By Sharon Campbell
I’m a survivor of being targeted at work. A 15-year veteran, impeccable record and reputation, and I absolutely loved my job in special education. I can honestly say I never dreaded or hated going to work. In fact, I looked forward to it. My students were like my own.
But that all changed when I became a target. When a new administration took over, the targeting began.
In September, after I made a report as a mandated reporter (it’s my job to report suspected abuse or neglect), my union rep told me “whether intentional or unintentional, and I don’t believe in coincidences, you have a target on your back.” He then said “you didn’t hear this from me, but you might want to consider a constructive discharge.” I’d never heard of that. He explained what it was. I was a single mother raising two sons. Quitting a job I love with somewhat decent pay was not an option. I, like Evan, put in for a transfer. It was...
By Vicki Courtemanche
When I first read Evan Seyfried's story, it brought me back to March 9, 2018. It was the day I realized my supervisor was trying to fire me.
Like Evan, I had been targeted by a bully.
Like Evan, I reported the abusive, deviant behavior to the proper authorities.
Like Evan, I never retaliated or acted unprofessionally.
Like Evan, I hadn’t done anything wrong.
Like Evan, my performance reviews were stellar.
Like Evan, I did all the right things.
Like Evan, I waited patiently for my employer to intercede.
Like Evan’s employer/its representative employees, my employer/its representative employees were fully aware of the bully’s cunning activities.
Like Evan’s employer, my employer was fully aware of my deteriorating health.
Like Evan’s employer, my employer did nothing to intercede.
Like Evan’s employer, my employer falsified documents.
Like Evan’s employer, my employer waited for me to snap under the stress. I obliged....
On March 9, 2021, 40-year old Evan Seyfried took his own life after workplace bullying and mobbing. He was a 20-year exemplary employee at Kroger, one of the largest grocers in the US.
On March 9, 2022, advocates across the country will take to the streets demanding justice for Evan.
According to The Washington Post, in a "wrongful death" lawsuit, Evan's family alleges his death resulted from a six-month harassment campaign by two co-workers at the Milford, Ohio, location:
I relocated 1,100 miles for what I thought would be a dream opportunity. I quickly discovered that the small program I was in had been led by a recently departed program director who was abusive toward the remaining faculty member — while the dean disregarded her requests for help. This dean retired at the request of the university shortly before my arrival but came back to the school as an instructor. The recently departed program director left because her students had finally turned her in to student services, so her poor behavior could no longer be ignored; she was demoted, and she responded by finding work at another academic institution. However, she retained a small adjunct position at another school within the university and continues to be on the university's payroll to this day despite her history within the university itself.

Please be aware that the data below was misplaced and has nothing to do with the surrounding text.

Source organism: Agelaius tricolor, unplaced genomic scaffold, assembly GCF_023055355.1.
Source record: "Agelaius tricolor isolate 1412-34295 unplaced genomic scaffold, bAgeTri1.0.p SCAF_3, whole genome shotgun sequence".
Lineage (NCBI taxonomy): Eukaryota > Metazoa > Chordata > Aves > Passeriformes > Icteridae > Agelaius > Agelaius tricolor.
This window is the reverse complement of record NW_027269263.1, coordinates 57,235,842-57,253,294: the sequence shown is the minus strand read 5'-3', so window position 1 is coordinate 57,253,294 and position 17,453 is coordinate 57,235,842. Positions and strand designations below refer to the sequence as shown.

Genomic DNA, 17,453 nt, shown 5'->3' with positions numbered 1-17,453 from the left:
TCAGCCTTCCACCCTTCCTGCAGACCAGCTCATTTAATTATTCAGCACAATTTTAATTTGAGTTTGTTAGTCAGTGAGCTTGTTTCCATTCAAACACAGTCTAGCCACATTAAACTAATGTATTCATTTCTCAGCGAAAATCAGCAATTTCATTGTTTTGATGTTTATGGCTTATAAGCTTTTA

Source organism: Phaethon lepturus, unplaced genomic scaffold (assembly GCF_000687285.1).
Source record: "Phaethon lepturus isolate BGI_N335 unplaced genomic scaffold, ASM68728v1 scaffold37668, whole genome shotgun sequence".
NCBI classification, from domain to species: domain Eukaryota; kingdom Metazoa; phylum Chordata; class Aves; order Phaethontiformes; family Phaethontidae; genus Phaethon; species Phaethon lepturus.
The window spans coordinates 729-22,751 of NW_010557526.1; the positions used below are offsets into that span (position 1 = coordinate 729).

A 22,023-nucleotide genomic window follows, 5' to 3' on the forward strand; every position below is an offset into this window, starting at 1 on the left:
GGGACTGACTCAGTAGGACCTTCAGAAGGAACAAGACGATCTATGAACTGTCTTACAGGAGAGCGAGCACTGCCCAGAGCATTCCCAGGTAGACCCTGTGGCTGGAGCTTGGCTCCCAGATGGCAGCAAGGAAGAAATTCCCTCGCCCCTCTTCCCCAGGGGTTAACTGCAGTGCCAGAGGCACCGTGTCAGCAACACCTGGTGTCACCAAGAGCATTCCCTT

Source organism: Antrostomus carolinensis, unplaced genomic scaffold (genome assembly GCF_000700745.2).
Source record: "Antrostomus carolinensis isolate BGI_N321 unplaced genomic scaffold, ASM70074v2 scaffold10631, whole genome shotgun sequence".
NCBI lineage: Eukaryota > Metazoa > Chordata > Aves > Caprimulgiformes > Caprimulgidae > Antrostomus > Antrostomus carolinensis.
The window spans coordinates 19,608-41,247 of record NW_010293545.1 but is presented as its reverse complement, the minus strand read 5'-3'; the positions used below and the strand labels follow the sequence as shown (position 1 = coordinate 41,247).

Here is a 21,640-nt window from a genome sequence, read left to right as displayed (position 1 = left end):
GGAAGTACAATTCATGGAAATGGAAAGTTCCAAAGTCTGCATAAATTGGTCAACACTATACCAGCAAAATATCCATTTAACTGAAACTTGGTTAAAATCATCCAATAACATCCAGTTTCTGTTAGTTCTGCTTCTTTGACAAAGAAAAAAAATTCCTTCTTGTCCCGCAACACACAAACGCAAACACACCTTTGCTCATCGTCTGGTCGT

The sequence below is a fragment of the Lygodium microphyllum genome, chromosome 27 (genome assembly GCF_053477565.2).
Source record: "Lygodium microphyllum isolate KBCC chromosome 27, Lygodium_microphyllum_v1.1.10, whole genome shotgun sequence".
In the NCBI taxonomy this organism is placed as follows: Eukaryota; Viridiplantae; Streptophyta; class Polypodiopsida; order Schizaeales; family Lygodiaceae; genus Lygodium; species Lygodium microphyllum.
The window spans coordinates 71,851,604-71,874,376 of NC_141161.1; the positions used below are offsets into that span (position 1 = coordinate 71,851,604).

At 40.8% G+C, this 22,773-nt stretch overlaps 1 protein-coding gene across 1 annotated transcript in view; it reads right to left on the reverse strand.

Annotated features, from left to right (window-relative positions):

In the meantime, the abused faculty member became the new program director. She was as abusive to me as her predecessor had been to her....
We know that sexual harassment law has advanced workers' rights, especially for women. But what has it done — and not done — to move the needle for women? How is it enabling those writing the rules to keep themselves in power to cling onto the status quo?
Let's look to Yale Law School's Reva B. Siegel's short history of sexual harassment from her 2003 book Directions in Sexual Harassment Law to get a sense of what work was like before the Supreme Court interpreted Title VII of the Civil Rights Act of 1964 to include sexual harassment as discrimination based on sex in the late 1980s. With each step, we'll look at how the history gives us insights for the need for general workplace anti-abuse legislation, the Workplace Psychological Safety Act. Workplace abuse has a discriminatory impact on women, non-white workers, and low-wage workers.
The Supreme Court's interpretation of sexual...
This month, Hollywood and Broadway are pulling back the curtain on what's really going on behind closed doors when it comes to worker dignity. And producer Scott Rudin, the name behind "The Social Network" and "No Country For Old Men," is the next mogul to fall from (some) power thanks to collective action — in this case, workers reporting their stories to the media and literally taking to the streets in solidarity in April 22's March on Broadway.
The story broke on April 7 with Tatiana Siegel's "Everyone Just Knows He's An Absolute Monster": Scott Rudin's Ex-Staffers Speak Out on Abusive Behavior" from The Hollywood Reporter. As the silence continued to break, and unions demanded action, Rudin eventually apologized.
But advocates demanded more than lip service. They demanded consequences. They demanded that those who've stayed silent for too long stand up to this behavior to save lives.
Finally on April 17 and April 21, Rudin announced he'll no longer be an active...
Today's the final day! The first presentation of the last day of the Re-Define Virtual Summit kicks off in 2 hours, and I can’t wait!
Today we're going to learn about:
If you missed part of the summit, you can still grab the VIP All-Access Pass for lifetime access to presentations and slide decks plus an exclusive Facebook community for ongoing support or the Power Pack for all of that plus bonuses to help you get into action right away.
Today's the day! The first presentation for the Re-Define Virtual Summit kicks off in 2 hours, and I am SO excited!
Today we're going to learn about:
It's all going to be so good!
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how workplace bullying works and how to deal with it.